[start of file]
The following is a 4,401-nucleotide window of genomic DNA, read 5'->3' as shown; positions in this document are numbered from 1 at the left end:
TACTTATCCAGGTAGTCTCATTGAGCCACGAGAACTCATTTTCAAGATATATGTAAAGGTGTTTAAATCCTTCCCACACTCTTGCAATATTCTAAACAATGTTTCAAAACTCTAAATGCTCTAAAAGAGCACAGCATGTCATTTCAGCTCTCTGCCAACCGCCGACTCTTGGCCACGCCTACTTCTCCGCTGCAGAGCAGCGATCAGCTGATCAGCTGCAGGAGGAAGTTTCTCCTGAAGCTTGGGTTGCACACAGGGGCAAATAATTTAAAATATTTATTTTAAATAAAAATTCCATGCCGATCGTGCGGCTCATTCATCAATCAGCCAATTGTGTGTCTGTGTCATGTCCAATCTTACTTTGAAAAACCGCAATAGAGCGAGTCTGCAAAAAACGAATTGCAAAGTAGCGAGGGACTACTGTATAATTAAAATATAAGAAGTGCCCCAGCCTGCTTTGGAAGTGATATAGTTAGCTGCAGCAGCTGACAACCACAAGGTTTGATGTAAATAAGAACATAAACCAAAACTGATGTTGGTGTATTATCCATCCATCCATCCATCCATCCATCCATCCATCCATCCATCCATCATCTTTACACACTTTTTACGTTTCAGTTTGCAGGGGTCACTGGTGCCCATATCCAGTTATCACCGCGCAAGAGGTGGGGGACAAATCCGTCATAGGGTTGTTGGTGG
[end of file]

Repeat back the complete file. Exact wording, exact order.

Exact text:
The following is a 4,401-nucleotide window of genomic DNA, read 5'->3' as shown; positions in this document are numbered from 1 at the left end:
TACTTATCCAGGTAGTCTCATTGAGCCACGAGAACTCATTTTCAAGATATATGTAAAGGTGTTTAAATCCTTCCCACACTCTTGCAATATTCTAAACAATGTTTCAAAACTCTAAATGCTCTAAAAGAGCACAGCATGTCATTTCAGCTCTCTGCCAACCGCCGACTCTTGGCCACGCCTACTTCTCCGCTGCAGAGCAGCGATCAGCTGATCAGCTGCAGGAGGAAGTTTCTCCTGAAGCTTGGGTTGCACACAGGGGCAAATAATTTAAAATATTTATTTTAAATAAAAATTCCATGCCGATCGTGCGGCTCATTCATCAATCAGCCAATTGTGTGTCTGTGTCATGTCCAATCTTACTTTGAAAAACCGCAATAGAGCGAGTCTGCAAAAAACGAATTGCAAAGTAGCGAGGGACTACTGTATAATTAAAATATAAGAAGTGCCCCAGCCTGCTTTGGAAGTGATATAGTTAGCTGCAGCAGCTGACAACCACAAGGTTTGATGTAAATAAGAACATAAACCAAAACTGATGTTGGTGTATTATCCATCCATCCATCCATCCATCCATCCATCCATCCATCCATCCATCATCTTTACACACTTTTTACGTTTCAGTTTGCAGGGGTCACTGGTGCCCATATCCAGTTATCACCGCGCAAGAGGTGGGGGACAAATCCGTCATAGGGTTGTTGGTGG